The pulses of said orb are the pain experienced. Have been trying to think past the pain for a while by extending the gaps between those pain pulses. It’s an important realisation that containing the pulses and keeping them in can build a head of pressure providing a source of tension itself. Leaving the pulses to do their thing takes acceptance from us but to focus effort on extending the gap between the pulses absorbs our attention and distracts the mind away from the pain source.

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This approach is about mind distraction. Some say its head in the sand stuff.  Whatever you call it, easing the pain is worthwhile.

Meditation and self-hypnosis can turn down pain in the mind. When I discovered nature sensory engagement, then self-mastery over pain by filling the spaces spoken about with nature seemed obvious. What is happening is the mind is being distracted away from the pain. It’s not always plain sailing so that sometimes it works sometimes it doesn’t.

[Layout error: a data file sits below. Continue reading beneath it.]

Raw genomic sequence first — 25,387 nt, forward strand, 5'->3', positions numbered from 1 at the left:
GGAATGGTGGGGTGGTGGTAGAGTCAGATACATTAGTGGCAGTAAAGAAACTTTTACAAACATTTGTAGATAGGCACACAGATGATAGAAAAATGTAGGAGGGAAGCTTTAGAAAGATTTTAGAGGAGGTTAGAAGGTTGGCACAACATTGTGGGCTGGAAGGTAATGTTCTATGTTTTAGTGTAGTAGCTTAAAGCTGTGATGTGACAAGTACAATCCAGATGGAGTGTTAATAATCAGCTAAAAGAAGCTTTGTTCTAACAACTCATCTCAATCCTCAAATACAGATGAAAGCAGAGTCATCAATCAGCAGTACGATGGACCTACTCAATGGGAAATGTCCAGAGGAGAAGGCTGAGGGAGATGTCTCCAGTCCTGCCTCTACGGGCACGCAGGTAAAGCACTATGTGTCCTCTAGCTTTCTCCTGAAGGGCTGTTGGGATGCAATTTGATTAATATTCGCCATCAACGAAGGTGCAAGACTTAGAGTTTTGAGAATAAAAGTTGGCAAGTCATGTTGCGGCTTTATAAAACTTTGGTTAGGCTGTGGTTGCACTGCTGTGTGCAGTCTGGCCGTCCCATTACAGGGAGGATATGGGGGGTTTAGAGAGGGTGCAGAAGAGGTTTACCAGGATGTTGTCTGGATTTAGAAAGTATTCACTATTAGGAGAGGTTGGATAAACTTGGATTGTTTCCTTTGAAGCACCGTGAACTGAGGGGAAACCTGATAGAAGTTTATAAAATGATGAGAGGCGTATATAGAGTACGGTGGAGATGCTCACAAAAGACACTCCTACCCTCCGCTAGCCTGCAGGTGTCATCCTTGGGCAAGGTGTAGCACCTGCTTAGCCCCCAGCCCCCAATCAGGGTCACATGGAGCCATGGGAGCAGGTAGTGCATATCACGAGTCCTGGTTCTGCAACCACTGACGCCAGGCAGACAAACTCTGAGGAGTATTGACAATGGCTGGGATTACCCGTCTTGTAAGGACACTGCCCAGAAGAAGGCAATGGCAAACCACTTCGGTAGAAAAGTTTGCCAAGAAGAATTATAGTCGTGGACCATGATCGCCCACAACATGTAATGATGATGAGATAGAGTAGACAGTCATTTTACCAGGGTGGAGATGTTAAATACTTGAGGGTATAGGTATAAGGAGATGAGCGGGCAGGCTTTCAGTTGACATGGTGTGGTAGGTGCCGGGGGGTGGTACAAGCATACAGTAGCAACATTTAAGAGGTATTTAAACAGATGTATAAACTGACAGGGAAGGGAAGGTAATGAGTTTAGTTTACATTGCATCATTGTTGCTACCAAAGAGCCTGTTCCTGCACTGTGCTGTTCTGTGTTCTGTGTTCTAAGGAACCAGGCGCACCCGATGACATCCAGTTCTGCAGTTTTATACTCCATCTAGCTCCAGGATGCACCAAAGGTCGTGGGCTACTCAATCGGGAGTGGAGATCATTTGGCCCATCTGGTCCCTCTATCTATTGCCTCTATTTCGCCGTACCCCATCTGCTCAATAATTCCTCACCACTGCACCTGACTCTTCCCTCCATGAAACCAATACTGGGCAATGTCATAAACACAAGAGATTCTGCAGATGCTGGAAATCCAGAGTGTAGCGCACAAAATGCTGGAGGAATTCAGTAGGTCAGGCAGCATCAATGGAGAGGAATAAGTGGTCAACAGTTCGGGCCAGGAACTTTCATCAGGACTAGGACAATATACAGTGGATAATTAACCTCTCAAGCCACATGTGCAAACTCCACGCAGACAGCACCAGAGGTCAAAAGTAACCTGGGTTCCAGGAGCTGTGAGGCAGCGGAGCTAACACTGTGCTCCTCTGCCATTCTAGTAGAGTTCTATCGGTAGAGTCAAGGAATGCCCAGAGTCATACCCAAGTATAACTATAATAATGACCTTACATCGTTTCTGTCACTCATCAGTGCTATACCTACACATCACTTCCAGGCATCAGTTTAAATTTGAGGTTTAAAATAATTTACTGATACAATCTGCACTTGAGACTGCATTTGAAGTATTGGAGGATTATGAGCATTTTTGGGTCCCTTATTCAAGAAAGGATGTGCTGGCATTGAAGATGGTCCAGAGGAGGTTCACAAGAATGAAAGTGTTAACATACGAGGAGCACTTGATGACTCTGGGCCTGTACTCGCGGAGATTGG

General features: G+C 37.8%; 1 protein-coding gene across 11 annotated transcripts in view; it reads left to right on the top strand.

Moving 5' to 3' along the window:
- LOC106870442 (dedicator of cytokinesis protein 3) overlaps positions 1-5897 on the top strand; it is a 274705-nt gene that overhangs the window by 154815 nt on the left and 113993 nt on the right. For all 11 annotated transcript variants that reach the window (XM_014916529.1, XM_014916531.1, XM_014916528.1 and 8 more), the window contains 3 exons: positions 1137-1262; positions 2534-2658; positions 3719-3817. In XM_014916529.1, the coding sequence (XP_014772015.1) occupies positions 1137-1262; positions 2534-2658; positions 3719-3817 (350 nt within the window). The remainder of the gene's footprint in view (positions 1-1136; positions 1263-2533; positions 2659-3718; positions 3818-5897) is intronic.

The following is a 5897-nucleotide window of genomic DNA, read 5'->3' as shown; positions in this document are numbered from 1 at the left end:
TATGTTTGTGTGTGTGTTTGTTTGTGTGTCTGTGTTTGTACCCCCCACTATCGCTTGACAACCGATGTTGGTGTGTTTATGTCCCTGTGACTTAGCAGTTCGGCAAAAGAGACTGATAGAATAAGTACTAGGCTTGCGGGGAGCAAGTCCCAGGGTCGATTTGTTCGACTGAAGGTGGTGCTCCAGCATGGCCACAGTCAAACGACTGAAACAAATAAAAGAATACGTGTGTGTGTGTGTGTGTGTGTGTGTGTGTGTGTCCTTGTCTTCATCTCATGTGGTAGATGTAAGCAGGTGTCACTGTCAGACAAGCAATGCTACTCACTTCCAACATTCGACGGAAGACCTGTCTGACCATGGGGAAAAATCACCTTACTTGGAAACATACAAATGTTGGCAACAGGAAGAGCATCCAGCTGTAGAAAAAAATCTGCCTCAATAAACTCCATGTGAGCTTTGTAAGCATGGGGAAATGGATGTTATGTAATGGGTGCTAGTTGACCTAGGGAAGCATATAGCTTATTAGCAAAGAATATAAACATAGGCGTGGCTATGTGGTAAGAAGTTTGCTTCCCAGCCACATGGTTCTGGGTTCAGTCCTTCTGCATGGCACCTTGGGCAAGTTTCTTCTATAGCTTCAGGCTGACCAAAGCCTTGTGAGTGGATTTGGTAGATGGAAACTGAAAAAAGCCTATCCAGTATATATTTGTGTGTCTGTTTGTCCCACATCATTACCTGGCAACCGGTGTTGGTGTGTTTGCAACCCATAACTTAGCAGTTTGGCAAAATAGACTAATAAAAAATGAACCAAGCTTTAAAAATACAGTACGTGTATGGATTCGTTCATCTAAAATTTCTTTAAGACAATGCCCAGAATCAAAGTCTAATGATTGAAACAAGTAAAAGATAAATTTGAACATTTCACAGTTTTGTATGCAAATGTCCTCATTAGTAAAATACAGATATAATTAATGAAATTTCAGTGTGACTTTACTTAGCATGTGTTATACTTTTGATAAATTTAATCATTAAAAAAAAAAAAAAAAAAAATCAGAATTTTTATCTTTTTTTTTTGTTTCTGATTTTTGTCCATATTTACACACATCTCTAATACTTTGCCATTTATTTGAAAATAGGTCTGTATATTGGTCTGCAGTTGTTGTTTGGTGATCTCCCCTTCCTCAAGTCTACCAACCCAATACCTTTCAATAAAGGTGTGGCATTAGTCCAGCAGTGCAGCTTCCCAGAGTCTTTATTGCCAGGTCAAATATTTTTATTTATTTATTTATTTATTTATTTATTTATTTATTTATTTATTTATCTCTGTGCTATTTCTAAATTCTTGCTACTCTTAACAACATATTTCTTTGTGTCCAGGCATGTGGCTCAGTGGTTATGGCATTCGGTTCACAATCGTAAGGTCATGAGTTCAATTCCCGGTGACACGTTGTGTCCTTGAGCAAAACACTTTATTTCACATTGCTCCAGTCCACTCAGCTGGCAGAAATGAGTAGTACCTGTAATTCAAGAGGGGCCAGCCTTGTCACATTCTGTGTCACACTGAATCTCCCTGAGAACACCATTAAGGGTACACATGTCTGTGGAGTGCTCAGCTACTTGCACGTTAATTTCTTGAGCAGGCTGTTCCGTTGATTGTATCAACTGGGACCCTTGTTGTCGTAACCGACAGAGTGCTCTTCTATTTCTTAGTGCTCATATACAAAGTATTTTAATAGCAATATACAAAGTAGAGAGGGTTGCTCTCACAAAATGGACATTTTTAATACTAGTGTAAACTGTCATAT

Skills used as a wildlife watcher for many decades were put to work in new ways to manage the pain.

Beginning with our five main senses of sight, sound, touch, taste and smell in turn to engage with nature.

A transferable skill here from my birdwatching was the ability to find a tiny bird in a vast landscape. It maybe subconscious but many wildlife watchers develop the art of peripheral vision. To find a bird you rest your eyes on the general area the bird is in and steadily bring in peripheral vision. If the bird moves, you see it out of the corner of your eye. If you look too intently, you filter out everything and just see that focused area.